With the introduction of the original Staunton Chessmen, which were first registered by Nathaniel Cook and produced by Jaques of London in 1849, it become an accepted standard that the Knight should be taller than the Rook.
With the exception of the Rook, the height of the individual Chessmen is an accurate reflection of its relative value. The King, the most valuable piece on the chess board is also the tallest. Likewise the Queen, the second most valuable piece on the Chess board is the second tallest. The minor pieces, the Bishop and the Knight, are widely considered to be roughly equal in value and are approximately the same height, with theBishop being slightly taller in deference to its superior mobility. The Pawn, the least valuable is also the shortest. The House of Staunton asks 'Why is the Rook, one of the major pieces and one of the most valuable(5) significantly shorter than both the less valuable Bishop and Knight?'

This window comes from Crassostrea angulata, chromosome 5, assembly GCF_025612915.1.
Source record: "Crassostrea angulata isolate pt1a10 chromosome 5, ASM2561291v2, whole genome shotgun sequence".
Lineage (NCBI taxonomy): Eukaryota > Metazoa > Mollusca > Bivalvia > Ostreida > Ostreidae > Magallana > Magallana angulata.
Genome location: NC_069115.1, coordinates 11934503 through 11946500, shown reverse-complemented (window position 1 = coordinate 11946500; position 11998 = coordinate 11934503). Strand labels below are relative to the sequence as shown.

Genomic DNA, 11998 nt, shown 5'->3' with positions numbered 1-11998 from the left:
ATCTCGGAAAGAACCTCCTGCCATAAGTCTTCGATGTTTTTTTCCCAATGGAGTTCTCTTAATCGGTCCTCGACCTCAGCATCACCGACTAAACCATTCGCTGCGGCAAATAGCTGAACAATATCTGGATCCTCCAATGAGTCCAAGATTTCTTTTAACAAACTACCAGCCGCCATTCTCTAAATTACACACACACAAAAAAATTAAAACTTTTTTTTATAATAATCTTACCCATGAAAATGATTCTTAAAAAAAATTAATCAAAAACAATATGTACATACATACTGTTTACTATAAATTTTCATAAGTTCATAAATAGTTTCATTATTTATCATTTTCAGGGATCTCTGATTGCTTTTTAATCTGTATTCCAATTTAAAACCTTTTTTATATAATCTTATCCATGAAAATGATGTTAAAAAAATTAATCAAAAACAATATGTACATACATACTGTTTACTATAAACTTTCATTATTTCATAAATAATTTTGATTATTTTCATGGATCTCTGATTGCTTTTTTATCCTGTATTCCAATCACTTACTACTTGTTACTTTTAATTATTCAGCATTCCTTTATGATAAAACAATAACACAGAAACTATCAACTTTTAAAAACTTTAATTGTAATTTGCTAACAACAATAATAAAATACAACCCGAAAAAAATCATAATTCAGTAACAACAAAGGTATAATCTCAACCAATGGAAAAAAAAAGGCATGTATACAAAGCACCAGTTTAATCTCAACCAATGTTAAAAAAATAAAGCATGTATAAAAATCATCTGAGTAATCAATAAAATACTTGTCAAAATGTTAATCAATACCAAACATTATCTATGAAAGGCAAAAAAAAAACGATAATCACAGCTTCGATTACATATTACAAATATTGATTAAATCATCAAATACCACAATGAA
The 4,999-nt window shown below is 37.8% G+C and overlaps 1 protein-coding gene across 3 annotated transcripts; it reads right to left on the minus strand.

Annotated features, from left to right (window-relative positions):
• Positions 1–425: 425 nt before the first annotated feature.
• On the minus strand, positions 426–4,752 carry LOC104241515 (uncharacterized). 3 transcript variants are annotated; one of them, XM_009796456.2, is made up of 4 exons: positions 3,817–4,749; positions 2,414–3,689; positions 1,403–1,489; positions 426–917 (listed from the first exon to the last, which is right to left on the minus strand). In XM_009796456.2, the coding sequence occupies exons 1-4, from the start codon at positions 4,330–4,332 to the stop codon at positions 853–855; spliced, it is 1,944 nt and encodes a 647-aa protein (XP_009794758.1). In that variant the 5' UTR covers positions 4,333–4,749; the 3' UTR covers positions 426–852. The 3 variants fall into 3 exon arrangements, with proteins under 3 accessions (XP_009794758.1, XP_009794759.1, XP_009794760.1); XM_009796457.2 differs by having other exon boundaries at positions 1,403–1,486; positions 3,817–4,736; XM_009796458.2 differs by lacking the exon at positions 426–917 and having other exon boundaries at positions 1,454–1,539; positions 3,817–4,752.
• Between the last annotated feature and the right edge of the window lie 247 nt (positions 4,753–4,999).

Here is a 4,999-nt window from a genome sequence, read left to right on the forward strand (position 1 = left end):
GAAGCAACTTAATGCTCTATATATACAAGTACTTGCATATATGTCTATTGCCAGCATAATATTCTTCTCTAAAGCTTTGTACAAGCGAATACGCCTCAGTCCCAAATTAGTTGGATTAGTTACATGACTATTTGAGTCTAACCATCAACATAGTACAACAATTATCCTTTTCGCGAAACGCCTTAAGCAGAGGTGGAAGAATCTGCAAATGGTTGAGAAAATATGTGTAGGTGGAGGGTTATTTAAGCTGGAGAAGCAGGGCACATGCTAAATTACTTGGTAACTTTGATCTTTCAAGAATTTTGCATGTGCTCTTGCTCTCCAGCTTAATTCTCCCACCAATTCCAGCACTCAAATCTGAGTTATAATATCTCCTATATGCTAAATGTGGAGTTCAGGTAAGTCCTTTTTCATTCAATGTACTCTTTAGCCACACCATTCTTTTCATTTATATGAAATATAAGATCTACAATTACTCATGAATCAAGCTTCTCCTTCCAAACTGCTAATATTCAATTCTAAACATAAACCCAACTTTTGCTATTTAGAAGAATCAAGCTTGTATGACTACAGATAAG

With the introduction of the Renegade Luxury Series Chessmen, we have thrown out standard convention and have returned the Rook to its rightful stature, towering over both the Bishop and Knight.